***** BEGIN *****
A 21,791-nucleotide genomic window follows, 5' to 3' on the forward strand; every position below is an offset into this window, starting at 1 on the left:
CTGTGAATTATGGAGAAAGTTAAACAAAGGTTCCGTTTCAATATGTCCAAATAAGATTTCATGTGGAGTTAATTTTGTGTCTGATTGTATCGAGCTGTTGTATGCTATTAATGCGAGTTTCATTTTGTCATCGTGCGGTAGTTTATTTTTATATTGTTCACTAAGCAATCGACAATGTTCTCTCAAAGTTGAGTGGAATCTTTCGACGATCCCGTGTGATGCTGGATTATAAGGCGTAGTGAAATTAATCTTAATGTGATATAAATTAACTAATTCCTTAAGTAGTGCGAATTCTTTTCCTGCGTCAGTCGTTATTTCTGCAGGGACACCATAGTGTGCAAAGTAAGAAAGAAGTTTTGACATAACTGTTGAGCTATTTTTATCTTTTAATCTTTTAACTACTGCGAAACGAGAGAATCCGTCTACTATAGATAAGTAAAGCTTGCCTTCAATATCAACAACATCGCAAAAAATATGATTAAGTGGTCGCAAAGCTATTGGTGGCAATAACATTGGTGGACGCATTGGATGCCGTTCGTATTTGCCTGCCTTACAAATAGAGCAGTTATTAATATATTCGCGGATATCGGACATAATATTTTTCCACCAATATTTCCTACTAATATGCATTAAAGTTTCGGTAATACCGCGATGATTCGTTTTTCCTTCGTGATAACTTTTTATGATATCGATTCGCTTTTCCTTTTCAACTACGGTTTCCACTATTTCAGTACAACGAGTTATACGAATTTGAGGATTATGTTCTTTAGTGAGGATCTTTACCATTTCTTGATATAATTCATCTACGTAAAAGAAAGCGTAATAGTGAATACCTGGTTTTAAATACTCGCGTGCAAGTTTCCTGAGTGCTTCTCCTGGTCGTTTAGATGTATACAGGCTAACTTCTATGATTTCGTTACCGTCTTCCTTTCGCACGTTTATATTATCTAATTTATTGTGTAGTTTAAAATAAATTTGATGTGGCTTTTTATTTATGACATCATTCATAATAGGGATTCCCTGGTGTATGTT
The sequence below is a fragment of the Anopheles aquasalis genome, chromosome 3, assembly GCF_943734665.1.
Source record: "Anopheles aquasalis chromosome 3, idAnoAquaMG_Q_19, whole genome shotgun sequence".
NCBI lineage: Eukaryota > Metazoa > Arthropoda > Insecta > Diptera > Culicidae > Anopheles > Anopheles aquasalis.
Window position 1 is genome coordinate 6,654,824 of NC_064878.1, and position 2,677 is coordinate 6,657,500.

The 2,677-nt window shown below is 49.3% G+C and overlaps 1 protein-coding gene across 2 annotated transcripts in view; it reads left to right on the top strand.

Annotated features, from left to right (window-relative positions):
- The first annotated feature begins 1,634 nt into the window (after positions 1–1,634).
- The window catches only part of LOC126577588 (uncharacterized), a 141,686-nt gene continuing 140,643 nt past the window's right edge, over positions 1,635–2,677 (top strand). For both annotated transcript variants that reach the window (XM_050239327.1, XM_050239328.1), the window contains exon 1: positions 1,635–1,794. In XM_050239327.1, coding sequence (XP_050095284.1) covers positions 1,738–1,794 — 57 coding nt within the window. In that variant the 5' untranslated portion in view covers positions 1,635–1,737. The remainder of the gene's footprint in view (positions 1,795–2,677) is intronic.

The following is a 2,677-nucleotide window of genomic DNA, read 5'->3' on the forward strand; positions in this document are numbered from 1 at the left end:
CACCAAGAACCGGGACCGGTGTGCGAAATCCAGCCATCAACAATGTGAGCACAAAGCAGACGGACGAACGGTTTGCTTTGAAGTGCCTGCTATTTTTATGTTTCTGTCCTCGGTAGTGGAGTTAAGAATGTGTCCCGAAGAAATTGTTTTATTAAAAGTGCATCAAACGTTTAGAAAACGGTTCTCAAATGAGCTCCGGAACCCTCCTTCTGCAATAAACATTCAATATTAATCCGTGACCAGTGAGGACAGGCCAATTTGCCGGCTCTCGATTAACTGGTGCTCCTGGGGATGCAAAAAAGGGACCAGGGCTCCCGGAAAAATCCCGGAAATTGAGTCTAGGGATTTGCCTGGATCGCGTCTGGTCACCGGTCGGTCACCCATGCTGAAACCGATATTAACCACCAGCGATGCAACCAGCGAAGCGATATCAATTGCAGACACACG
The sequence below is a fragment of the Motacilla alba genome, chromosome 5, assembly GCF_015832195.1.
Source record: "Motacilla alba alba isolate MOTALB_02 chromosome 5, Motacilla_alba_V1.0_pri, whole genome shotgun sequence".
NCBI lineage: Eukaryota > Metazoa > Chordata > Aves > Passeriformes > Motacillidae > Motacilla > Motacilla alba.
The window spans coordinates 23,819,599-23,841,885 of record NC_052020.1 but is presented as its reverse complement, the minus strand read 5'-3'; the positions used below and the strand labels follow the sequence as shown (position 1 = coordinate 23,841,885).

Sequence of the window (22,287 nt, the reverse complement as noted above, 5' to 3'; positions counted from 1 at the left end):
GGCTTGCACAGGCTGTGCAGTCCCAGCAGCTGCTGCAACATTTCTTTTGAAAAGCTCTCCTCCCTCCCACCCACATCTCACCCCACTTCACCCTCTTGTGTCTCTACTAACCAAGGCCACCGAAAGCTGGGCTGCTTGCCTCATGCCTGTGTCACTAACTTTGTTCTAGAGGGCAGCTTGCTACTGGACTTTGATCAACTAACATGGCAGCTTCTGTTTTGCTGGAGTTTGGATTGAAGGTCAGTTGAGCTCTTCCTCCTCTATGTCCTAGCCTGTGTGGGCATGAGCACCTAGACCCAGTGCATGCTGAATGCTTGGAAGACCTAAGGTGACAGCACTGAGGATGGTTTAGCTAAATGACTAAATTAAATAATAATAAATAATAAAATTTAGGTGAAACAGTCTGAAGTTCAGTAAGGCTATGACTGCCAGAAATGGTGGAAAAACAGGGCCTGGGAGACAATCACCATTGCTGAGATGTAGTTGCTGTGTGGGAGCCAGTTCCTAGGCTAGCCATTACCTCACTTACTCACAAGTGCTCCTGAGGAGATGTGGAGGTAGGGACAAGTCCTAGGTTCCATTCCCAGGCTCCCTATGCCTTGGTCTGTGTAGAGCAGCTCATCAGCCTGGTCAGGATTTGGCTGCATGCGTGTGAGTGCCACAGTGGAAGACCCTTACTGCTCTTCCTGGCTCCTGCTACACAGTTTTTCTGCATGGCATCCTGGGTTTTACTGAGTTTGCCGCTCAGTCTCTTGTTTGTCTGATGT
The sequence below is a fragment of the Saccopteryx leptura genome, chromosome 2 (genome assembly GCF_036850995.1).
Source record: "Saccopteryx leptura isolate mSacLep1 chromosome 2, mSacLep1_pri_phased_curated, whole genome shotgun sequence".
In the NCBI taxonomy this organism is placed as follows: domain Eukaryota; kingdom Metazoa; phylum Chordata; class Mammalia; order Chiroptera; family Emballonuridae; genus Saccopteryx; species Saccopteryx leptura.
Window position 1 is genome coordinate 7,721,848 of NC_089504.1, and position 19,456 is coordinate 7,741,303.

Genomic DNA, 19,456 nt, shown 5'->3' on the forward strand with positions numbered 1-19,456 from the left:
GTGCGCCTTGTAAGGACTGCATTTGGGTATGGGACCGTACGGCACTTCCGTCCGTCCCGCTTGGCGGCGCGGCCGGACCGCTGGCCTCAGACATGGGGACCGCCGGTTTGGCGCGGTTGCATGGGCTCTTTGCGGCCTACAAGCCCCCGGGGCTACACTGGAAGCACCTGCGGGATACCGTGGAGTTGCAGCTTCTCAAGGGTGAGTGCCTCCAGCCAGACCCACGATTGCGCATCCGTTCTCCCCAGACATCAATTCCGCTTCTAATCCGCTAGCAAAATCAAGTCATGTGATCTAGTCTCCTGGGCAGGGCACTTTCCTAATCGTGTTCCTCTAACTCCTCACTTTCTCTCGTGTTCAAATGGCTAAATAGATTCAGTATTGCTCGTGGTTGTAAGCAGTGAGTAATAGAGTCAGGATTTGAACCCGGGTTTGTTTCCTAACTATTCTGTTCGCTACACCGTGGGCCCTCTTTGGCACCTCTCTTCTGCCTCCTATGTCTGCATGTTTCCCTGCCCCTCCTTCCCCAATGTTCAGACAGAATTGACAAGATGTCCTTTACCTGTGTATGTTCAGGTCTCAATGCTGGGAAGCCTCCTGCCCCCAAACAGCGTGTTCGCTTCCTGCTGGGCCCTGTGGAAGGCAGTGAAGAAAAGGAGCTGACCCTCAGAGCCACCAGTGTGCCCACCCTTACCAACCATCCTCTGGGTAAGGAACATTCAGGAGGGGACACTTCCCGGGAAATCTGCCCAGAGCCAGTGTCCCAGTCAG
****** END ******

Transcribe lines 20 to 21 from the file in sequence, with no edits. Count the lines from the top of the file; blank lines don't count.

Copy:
Source record: "Saccopteryx leptura isolate mSacLep1 chromosome 2, mSacLep1_pri_phased_curated, whole genome shotgun sequence".
In the NCBI taxonomy this organism is placed as follows: domain Eukaryota; kingdom Metazoa; phylum Chordata; class Mammalia; order Chiroptera; family Emballonuridae; genus Saccopteryx; species Saccopteryx leptura.